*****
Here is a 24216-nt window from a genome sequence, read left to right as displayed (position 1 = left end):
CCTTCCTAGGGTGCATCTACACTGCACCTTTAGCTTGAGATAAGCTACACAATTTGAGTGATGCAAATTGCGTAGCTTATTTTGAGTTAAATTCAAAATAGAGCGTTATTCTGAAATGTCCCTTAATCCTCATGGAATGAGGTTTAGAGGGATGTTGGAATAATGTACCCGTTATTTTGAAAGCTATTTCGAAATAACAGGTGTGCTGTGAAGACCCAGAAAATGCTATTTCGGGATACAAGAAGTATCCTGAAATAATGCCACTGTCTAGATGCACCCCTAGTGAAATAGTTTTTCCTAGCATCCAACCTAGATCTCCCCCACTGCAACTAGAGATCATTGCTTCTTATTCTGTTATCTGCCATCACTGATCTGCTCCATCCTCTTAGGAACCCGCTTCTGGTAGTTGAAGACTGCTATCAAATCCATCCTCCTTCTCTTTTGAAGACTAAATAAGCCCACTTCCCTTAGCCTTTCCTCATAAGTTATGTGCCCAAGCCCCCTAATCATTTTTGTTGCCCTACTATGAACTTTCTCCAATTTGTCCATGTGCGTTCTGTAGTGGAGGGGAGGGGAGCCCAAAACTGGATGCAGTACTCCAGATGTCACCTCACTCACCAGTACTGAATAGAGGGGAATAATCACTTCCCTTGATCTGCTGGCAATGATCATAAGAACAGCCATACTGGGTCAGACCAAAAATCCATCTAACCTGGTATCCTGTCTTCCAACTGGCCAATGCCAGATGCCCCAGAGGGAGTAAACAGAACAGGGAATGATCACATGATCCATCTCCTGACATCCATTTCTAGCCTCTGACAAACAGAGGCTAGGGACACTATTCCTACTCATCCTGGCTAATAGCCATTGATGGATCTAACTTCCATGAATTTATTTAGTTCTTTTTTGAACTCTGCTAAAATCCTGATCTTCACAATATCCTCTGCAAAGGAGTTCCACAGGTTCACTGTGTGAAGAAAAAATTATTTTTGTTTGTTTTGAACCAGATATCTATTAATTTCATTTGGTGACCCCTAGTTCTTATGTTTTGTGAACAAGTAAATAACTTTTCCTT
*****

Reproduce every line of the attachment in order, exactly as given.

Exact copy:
Here is a 24216-nt window from a genome sequence, read left to right as displayed (position 1 = left end):
CCTTCCTAGGGTGCATCTACACTGCACCTTTAGCTTGAGATAAGCTACACAATTTGAGTGATGCAAATTGCGTAGCTTATTTTGAGTTAAATTCAAAATAGAGCGTTATTCTGAAATGTCCCTTAATCCTCATGGAATGAGGTTTAGAGGGATGTTGGAATAATGTACCCGTTATTTTGAAAGCTATTTCGAAATAACAGGTGTGCTGTGAAGACCCAGAAAATGCTATTTCGGGATACAAGAAGTATCCTGAAATAATGCCACTGTCTAGATGCACCCCTAGTGAAATAGTTTTTCCTAGCATCCAACCTAGATCTCCCCCACTGCAACTAGAGATCATTGCTTCTTATTCTGTTATCTGCCATCACTGATCTGCTCCATCCTCTTAGGAACCCGCTTCTGGTAGTTGAAGACTGCTATCAAATCCATCCTCCTTCTCTTTTGAAGACTAAATAAGCCCACTTCCCTTAGCCTTTCCTCATAAGTTATGTGCCCAAGCCCCCTAATCATTTTTGTTGCCCTACTATGAACTTTCTCCAATTTGTCCATGTGCGTTCTGTAGTGGAGGGGAGGGGAGCCCAAAACTGGATGCAGTACTCCAGATGTCACCTCACTCACCAGTACTGAATAGAGGGGAATAATCACTTCCCTTGATCTGCTGGCAATGATCATAAGAACAGCCATACTGGGTCAGACCAAAAATCCATCTAACCTGGTATCCTGTCTTCCAACTGGCCAATGCCAGATGCCCCAGAGGGAGTAAACAGAACAGGGAATGATCACATGATCCATCTCCTGACATCCATTTCTAGCCTCTGACAAACAGAGGCTAGGGACACTATTCCTACTCATCCTGGCTAATAGCCATTGATGGATCTAACTTCCATGAATTTATTTAGTTCTTTTTTGAACTCTGCTAAAATCCTGATCTTCACAATATCCTCTGCAAAGGAGTTCCACAGGTTCACTGTGTGAAGAAAAAATTATTTTTGTTTGTTTTGAACCAGATATCTATTAATTTCATTTGGTGACCCCTAGTTCTTATGTTTTGTGAACAAGTAAATAACTTTTCCTT